By: Pat Landsley, June 1987
Mr. Chancellor, I have the honour to present to you Leon Bellefleur, distinguished painter, watercolourist, draftsman and printmaker.
In honouring Léon Bellefleur today, Concordia University pays tribute to an artist whose active professional career spans 37 years of dedicated and creative endeavour, exhibiting nationally and internationally in a long series of group and one-man exhibitions.
He began his formal art studies at the Ecole des Beaux Arts in Montreal as an evening student in 1929, and continued for nine years... until 1938.
In 1954 he journeyed to Paris and studied at the renowned Atelier Friedlander, returning again to Paris in 1959 to study at the Atelier Desjaubert.
He was awarded the esteemed Jessie Dow Prize for painting in the annual Spring Show of the Montreal Museum of Fine Arts in 1951, the Drawing Prize at the National Gallery of Canada's 2nd Biennial of Canadian Art in 1957 as well as winning the second prize for painting at the Commonwealth Exhibition in Vancouver also in 1957. He has also received Canada Council Grants in 1958 and again in 1969.
In 1977 he was the first recipient of the prestigious Paule Emile Borduas Prize awarded by the Province of Quebec to outstanding Quebec painters who have made a significant contribution to the cultural life of the province. Leon Bellefleur's work may be found in a number of important collections, public and private, both national and international.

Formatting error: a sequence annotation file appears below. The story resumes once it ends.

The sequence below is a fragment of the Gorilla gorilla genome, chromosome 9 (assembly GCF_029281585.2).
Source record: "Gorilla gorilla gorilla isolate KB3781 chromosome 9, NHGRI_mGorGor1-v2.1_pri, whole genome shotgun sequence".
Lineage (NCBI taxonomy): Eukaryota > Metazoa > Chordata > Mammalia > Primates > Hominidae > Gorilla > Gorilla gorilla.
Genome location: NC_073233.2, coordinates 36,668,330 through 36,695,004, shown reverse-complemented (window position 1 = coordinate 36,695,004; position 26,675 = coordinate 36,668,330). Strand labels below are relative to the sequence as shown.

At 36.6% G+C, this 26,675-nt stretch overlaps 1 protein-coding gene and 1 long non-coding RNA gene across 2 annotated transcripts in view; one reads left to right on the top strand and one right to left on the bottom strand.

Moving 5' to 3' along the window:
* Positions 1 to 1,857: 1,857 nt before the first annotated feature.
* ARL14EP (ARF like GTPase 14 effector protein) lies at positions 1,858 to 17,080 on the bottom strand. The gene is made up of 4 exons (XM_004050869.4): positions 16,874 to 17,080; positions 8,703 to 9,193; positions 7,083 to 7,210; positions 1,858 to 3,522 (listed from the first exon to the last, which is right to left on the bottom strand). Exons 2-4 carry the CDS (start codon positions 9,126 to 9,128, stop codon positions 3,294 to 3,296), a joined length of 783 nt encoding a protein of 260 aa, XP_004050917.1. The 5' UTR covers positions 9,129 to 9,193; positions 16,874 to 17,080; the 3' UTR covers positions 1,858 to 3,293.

Successively influenced by the Surrealism of Pellan and the "tachiste" painting of Borduas, he soon found himself in the dynamic framework of that important Quebec movement of painting known as ... "Les Automatistes".
Bellefleur went on to develop his own highly personal style of lyrical, poetic and intimate abstractions, neither angelic nor demonic inspired, but rather by his own disciplined sense of creativity.
He has been likened to a painter who preserves in his work a child-like innocence contemplating a world of fantasy... this with a vision that transcends mere subjectivity and draws the mind of the viewer toward things known.., and toward knowing more.., and so induces dream in us.
Léon Bellefleur is considered an eminent figure in Canadian Art. He has been particularly an active force in the development of Quebec painting.
Through his prolific production over the years of a continuous series of oils, gouaches, watercolours, drawings and prints, he has received praise from both his peers and critics alike. There is no question that his status is assured in any History of Canadian Art as one of Canada's foremost painters.
Mr. Chancellor, on behalf of the Senate, and by the authority of the Board of Governors, I present to you Léon Bellefleur, that you may confer on him the degree of Doctor of Laws, honoris causa.
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